Baptism is still the most important sacrament. It removes past sins. It has two meanings here again we come deeply into Roman Catholic ideas. The one is the washing away of the sins, and the other is the reception of the Divine Spirit a negative and a positive element. This of course presupposed the baptismal confession of the creed; it presupposed the consciousness of one’s sins and the certainty of the Savior.

Characteristic for baptism are the following activities: 1) One lays the hand on the baptized, and gives him sacred oil, the medium which makes the reception of the Spirit possible.

2) One refutes the Devil, with all his pomp and angels. One leaves the demonic sphere. You must remember how important this way; the New Testament is full of the idea that Christianity has overcome the demonically ruled world. Therefore the refutation of the Devil is something which was extremely important: it meant really the end of participation in paganism. And it was not simply a moralistic formula; it went much deeper: it was the breaking of the religious neurosis which is paganism, the religious limitation to polytheistic limits, to demons, in other words. They could be thrown out. I remember from my own confirmation in Germany that, as a 14-year old child, this was the formula we had to say: I reject the Devil and all its pomp, etc… For us at that time this was some kind of romantic, dark and mysterious feeling about powers from which one goes away definitively. It was not what it was for a pagan who went over from a world which was really ruled by strong demonic powers: into a world of love. But it still was something. The symbol of the Devil was still alive even at that time.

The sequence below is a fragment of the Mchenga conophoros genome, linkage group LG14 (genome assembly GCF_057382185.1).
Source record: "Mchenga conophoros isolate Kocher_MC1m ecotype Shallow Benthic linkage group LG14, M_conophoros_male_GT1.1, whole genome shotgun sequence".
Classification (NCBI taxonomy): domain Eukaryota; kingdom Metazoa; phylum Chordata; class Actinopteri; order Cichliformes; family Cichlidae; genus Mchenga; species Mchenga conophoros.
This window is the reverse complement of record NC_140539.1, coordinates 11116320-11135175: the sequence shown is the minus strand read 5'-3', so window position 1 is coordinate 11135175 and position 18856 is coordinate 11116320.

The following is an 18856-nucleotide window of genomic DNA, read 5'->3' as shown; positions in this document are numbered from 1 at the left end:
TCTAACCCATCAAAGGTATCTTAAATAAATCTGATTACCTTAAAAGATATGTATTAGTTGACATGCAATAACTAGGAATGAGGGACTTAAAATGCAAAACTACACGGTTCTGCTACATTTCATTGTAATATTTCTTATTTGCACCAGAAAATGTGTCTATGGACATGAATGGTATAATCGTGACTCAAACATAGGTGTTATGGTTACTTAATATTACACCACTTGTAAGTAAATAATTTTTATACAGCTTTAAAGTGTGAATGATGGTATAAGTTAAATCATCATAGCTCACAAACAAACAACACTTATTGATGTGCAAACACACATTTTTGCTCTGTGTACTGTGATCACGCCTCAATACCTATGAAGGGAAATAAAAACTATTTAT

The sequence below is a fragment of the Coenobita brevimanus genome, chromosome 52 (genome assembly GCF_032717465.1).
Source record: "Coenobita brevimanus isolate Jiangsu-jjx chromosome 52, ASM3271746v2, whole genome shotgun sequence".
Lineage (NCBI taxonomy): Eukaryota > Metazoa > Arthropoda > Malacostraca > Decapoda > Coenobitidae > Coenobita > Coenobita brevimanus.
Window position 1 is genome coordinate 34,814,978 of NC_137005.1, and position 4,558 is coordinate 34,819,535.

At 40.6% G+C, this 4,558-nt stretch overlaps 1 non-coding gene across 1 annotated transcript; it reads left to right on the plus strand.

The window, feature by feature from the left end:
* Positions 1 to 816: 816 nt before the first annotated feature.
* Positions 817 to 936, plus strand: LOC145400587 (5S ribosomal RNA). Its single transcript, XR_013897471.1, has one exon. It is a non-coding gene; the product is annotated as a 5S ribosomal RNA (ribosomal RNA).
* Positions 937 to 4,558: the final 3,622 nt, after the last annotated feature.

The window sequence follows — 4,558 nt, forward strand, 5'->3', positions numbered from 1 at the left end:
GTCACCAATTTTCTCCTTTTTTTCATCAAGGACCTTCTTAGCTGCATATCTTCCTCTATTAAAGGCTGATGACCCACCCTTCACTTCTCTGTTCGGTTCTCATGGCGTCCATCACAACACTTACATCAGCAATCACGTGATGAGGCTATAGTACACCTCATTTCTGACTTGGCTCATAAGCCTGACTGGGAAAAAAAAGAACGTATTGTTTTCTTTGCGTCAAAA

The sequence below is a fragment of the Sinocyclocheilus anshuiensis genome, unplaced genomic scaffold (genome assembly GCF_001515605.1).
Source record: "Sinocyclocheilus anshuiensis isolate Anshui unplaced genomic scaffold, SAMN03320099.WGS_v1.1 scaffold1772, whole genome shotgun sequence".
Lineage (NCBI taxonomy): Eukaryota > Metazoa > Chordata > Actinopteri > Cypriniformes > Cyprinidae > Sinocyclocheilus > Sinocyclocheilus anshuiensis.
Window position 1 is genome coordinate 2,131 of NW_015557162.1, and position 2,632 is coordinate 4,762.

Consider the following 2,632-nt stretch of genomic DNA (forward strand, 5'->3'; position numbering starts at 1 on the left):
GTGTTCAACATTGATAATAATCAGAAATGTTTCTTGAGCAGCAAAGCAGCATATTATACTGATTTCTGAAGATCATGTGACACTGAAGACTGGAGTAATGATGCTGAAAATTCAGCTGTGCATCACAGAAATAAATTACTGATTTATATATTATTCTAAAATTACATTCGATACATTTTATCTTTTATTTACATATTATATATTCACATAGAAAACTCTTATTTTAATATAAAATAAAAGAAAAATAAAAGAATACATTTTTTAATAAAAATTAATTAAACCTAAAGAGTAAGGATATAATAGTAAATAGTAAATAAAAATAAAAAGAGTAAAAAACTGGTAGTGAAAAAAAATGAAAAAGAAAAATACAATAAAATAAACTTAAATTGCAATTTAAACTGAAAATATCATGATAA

3) The third element in baptism is the unity of forgiveness and regeneration, I. e. , the pagan existence has come to an end; the Christian existence begins. In this moment the preparatory stage has come to an end and those who are baptised are called the telaioi, the perfect ones, those who have reached the telos, the inner aim, of the introduction into the Church, the inner aim of man’s existence itself; and the universal aim: to be fulfilled in what one’s own being demands.